In August of 2021, Forbes — a magazine inextricably linked with the concepts of business, economy, finance and capitalism — announced it was being acquired by Magnum Opus Acquisition Limited.
That’s doubtless a pleasing announcement for anyone who likes a little Chinese propaganda with their business reporting, but U.S. Sens. Tom Cotton (Ark.), Bill Hagerty (Tenn.), Ted Cruz (Texas), and Bill Cassidy (La.) don’t care for that combination much and wrote to Treasury Department head Janet Yellen expressing a desire to see the deal investigated on the grounds that it posed a literal national security threat.
“The CCP’s direction of Forbes’ editorial content and business operations, or its access to Forbes’ financial and personal research, could present a serious national security threat to the United States,” the Senators wrote on May 24.
They more than have a point, as The Washington Free Beacon reports:
The Forbes acquisition is part of a larger effort by China to increase its control of American companies so that it can use them to spread its propaganda and limit coverage of its mass human rights abuses, including its genocide of Uyghur Muslims. While most Chinese-controlled media outlets that operate in the United States—such as Xinhua News Agency, China Global Television Network, and China Daily—are required to disclose ties to the CCP, the Forbes brand name could help the Chinese government mainstream its propaganda to American audiences with less scrutiny, the senators say.
An April 8 proxy statement filed by Magnum Opus, the acquisition company, says that if the deal proceeds, Forbes “could be subject to oversight and discretion of [Chinese] governmental authorities, which could seek to intervene or influence its business operations at any time that the government deems appropriate to further their regulatory, political, and societal goals,” the senators wrote.
Magnum Opus is “domiciled within the jurisdiction of the Chinese Communist Party,” and its seed money “came directly from China’s sovereign wealth fund, the Chinese Investment Corporation,” according to information disclosed by the senators.
A gentleman named Peng Chum, who SEC filings show personally signed the paperwork providing Magnum with the aforementioned seed money, is the chairman of the Chinese Investment Corporation. And there’s little doubt who that corporation answers to.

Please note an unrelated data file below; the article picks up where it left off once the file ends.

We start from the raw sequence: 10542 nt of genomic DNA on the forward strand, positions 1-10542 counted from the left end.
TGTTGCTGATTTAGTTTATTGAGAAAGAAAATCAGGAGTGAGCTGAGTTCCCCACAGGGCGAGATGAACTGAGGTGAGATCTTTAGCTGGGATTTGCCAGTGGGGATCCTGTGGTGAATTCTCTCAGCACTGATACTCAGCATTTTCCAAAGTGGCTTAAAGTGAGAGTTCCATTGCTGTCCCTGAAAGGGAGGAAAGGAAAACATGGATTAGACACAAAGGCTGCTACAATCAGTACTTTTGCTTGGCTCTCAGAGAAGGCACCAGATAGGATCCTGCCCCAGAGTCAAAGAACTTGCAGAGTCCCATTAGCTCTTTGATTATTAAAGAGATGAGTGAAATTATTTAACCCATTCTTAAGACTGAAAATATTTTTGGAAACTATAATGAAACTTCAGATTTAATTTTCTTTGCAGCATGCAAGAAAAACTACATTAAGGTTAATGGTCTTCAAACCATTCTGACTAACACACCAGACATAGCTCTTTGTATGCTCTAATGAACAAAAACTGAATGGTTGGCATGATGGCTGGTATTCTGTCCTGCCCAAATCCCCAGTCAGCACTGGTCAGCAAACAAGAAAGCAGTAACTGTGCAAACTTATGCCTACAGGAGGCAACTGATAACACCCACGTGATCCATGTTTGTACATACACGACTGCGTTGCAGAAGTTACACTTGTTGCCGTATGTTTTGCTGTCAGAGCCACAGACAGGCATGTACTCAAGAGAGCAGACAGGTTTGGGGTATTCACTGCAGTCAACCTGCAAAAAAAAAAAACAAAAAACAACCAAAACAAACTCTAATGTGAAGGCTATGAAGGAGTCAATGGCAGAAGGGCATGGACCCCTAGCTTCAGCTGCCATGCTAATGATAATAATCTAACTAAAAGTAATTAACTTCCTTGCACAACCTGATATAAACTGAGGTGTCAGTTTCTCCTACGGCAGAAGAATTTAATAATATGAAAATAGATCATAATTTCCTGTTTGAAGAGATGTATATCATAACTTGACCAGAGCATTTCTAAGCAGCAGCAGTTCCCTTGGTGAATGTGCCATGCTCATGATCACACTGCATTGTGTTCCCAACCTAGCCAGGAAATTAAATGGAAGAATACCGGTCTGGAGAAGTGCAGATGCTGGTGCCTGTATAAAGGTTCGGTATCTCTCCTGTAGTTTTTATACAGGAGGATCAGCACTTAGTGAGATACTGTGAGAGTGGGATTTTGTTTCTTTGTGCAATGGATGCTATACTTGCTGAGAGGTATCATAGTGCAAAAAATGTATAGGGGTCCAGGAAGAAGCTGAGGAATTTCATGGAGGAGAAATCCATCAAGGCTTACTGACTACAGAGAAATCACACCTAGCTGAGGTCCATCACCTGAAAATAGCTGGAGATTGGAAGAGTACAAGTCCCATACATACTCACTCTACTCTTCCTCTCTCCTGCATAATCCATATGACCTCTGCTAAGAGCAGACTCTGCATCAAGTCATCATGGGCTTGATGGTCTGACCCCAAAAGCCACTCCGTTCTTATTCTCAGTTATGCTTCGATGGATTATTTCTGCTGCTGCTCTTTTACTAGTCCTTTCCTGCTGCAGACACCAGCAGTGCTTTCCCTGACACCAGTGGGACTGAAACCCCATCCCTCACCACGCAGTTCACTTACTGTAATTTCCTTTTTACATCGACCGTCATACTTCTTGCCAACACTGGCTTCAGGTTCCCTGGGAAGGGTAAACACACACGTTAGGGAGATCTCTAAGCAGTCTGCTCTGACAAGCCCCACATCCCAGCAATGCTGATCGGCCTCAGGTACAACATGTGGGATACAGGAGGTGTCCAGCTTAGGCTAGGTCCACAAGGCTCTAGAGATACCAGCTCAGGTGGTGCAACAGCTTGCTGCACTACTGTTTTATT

The China Investment Corporation is a direct extension of the CCP’s power. The corporation’s primary, overriding purpose is to further the party’s aims. Peng’s resume attests to as much. For 13 years at the start of his career, Peng worked in various roles in Xinjiang province. He has been a loyal CCP servant his whole career. Xinjiang, of course, has hosted a genocidal campaign to rid Chinese Uyghurs of their cultural identity and turn them into forced laborers.
China’s intention seems pretty clear. The CCP wants to use a very thinly veiled corporate cutout to buy Forbes and then use it as a Western media platform to advance the party’s interests. Considering that the party’s central U.S. interest rests on the expansion of political, economic, and military space for Chinese global hegemony, let’s hope Secretary Yellen heeds Waltz’s concerns. After all, do we really want Peng using Forbes to educate us about the Uyghurs?
It’s a fascinating coincidence that this purchase is playing out in juxtaposition to a recent kerfluffle involving President Xi and The Jerusalem Post.
Didn’t take long. Got call from Chinese embassy. Apparently I’m supposed to take down the story or they will sever ties with the @Jerusalem_Post and downgrade relations with the State of Israel. Needless to say, story ain’t going anywhere. https://t.co/BypRMTbc6W
— Yaakov Katz (@yaakovkatz) May 30, 2022
U.S. senators are right to sound the alarm and anyone who chooses to ignore China’s intention in taking over a widely-read American publication (that has, at least in the past, a reputation for covering the free market) does so at their peril. Communism and propaganda go hand in hand. There’s no reason to think China’s version — as business-friendly as it wants to appear — is an exception.
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